May 31, 2011 Chris


‘Mind the gap’ is a phrase that will be familiar to passengers of subway systems the world over.  While clearly a warning in the context of passengers crossing the gap between the station platform and the train door, the same notion potentially holds the key to triggering creative tension and providing a call to action in many other settings.

We don’t like ‘gaps’.  On a personal level we don’t like inconsistencies between ‘what is’ and ‘what we want it to be’; what psychologists call, thanks to Leon Festinger, Cognitive Dissonance – that uncomfortable feeling we get when we internally hold conflicting ideas or expectations simultaneously.  When confronted with this feeling we are compelled to reduce this dissonance, to reconcile the inconsistencies.  The question is; do we actively change our attitudes, beliefs and actions to create the outcomes we want, or do we, consciously or unconsciously, accept and rationalise how things are and find ways to explain away ‘how it is’?

In organisations we don’t like ‘gaps’.  Again, we are driven to reduce these inconsistencies.  However, there are many more extrinsic forces working on us to avoid these gaps; one look at the month-end, quarter-end, or more acutely, year-end activity to ‘hit the numbers’ demonstrates the point.  Unfortunately, these extrinsic motivators – measures, incentives, ‘carrots’ and ‘sticks’ – can create a bias towards ‘rationalising how things are’ rather than putting the creative energy into changing things and ‘creating the outcomes we want’.  In some companies, if we could channel the creativity away from massaging the targets or coming up with excuses for why we didn’t deliver, and into doing things differently, we’d have a lot more breakthroughs in performance!

‘Gaps’ are inevitable.  The Law of Change tells us that we could never predict things so precisely so as to avoid them, the Law of Perspective tells us that different individuals and organisations will respond differently to them.  And with a fixed mindset, or incentives that perpetuate more of the same, ‘gaps’ are shied away from or, worse still, denied and hidden.  Where disconnected, functional targets, measures and plans exist these tensions can reinforce silos and focus energy internally on parochial point-scoring and a@#-covering.  Breakthrough objectives without the requisite alignment and coordination can be dangerous.  We call this a ‘left-to-right’ approach; which anchors the tensions to the current realities, exerting a restraining pressure on aspirations and a watering-down of any expectations of a different result.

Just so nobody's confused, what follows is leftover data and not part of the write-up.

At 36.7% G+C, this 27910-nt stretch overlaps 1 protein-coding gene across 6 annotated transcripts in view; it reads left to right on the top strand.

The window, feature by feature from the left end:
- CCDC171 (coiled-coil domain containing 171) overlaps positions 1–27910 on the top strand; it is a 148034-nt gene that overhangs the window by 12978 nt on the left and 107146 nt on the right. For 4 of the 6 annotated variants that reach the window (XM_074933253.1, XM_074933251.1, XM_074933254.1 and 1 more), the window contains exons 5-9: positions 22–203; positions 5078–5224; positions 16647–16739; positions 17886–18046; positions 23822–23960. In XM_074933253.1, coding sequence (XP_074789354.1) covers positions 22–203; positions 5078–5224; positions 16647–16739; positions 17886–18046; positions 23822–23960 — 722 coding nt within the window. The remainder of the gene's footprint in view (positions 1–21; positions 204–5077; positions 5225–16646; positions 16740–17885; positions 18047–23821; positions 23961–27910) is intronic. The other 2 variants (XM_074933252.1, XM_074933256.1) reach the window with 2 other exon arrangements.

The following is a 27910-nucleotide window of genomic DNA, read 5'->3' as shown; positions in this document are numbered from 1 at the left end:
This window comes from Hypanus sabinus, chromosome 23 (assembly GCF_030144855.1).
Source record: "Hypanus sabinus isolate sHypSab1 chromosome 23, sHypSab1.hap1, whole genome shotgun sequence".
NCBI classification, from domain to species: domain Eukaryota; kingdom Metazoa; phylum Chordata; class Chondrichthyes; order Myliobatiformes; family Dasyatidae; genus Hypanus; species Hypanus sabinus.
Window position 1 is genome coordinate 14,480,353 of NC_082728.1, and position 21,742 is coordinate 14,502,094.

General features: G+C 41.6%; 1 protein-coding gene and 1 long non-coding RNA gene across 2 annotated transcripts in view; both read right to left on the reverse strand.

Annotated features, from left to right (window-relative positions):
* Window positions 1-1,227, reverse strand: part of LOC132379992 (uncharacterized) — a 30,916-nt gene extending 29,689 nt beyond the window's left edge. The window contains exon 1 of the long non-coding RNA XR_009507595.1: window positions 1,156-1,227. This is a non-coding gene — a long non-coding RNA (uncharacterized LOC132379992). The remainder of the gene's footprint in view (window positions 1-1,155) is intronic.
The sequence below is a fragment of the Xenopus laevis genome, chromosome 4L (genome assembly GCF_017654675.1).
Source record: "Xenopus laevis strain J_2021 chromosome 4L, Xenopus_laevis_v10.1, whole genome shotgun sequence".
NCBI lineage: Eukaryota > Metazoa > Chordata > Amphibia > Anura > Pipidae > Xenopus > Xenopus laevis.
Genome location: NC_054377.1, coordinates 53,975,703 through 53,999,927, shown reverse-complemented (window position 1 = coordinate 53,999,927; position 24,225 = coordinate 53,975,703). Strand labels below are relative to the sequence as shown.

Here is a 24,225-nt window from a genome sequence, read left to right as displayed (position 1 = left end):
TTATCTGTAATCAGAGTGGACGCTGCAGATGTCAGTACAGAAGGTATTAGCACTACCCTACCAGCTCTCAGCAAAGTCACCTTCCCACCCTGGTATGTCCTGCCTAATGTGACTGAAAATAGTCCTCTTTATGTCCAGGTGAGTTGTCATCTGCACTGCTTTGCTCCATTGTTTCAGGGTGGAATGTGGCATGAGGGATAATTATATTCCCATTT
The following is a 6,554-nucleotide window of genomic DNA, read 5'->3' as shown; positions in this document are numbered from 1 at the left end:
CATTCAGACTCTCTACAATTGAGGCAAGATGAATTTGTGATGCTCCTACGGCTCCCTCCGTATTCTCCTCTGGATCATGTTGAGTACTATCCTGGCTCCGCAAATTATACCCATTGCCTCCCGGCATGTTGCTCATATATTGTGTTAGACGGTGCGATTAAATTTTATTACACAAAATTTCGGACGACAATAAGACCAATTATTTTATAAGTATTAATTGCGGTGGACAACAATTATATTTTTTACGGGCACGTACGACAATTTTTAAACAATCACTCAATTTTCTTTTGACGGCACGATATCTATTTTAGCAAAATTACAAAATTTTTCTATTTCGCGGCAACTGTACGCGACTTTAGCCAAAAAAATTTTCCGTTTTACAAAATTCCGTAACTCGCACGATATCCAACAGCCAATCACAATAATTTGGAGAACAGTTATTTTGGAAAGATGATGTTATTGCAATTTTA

Approached differently, from ‘right-to-left’ there’s an opportunity to use these ‘gaps’ and the creative tension they develop to motivate action.  Leadership need to stand in the future we are creating, and look back at our current reality; creating the bridge to make our Ideal World our Real World.

Building a shared understanding of the future we are creating – the picture and the story of the outcomes on the ‘right-hand-side’ – is critical to making this ‘created future’ the anchor for our creative tensions, pulling people, teams and the organisation towards it and overcoming the inertia of the current reality.  This shared meaning and sense of purpose cannot be achieved by hanging a brass plaque of the ‘Vision’ in reception.  For people to understand and engage with the created future – and what and how they can contribute to building it – there needs to be a liberating structure that balances both clear direction and enough space for creativity and involvement.

Good strategies create ‘gaps’, and the organisational capabilities we build to realise those strategies – attitudes, skills, behaviours, decision-making processes, cultural environment, etc – need to be geared to exploiting the concomitant tensions, within and between individuals and teams.  To shrink the size of the ‘gap’ and take advantage of the creative tension, we need both the broad and compelling created future that provides direction and the specific goals that translate that strategy into action.

We have a choice whether the tension between our goals and our realities becomes destructive or constructive.  Either way, ‘Mind the Gap’!


, , , , , , , , , ,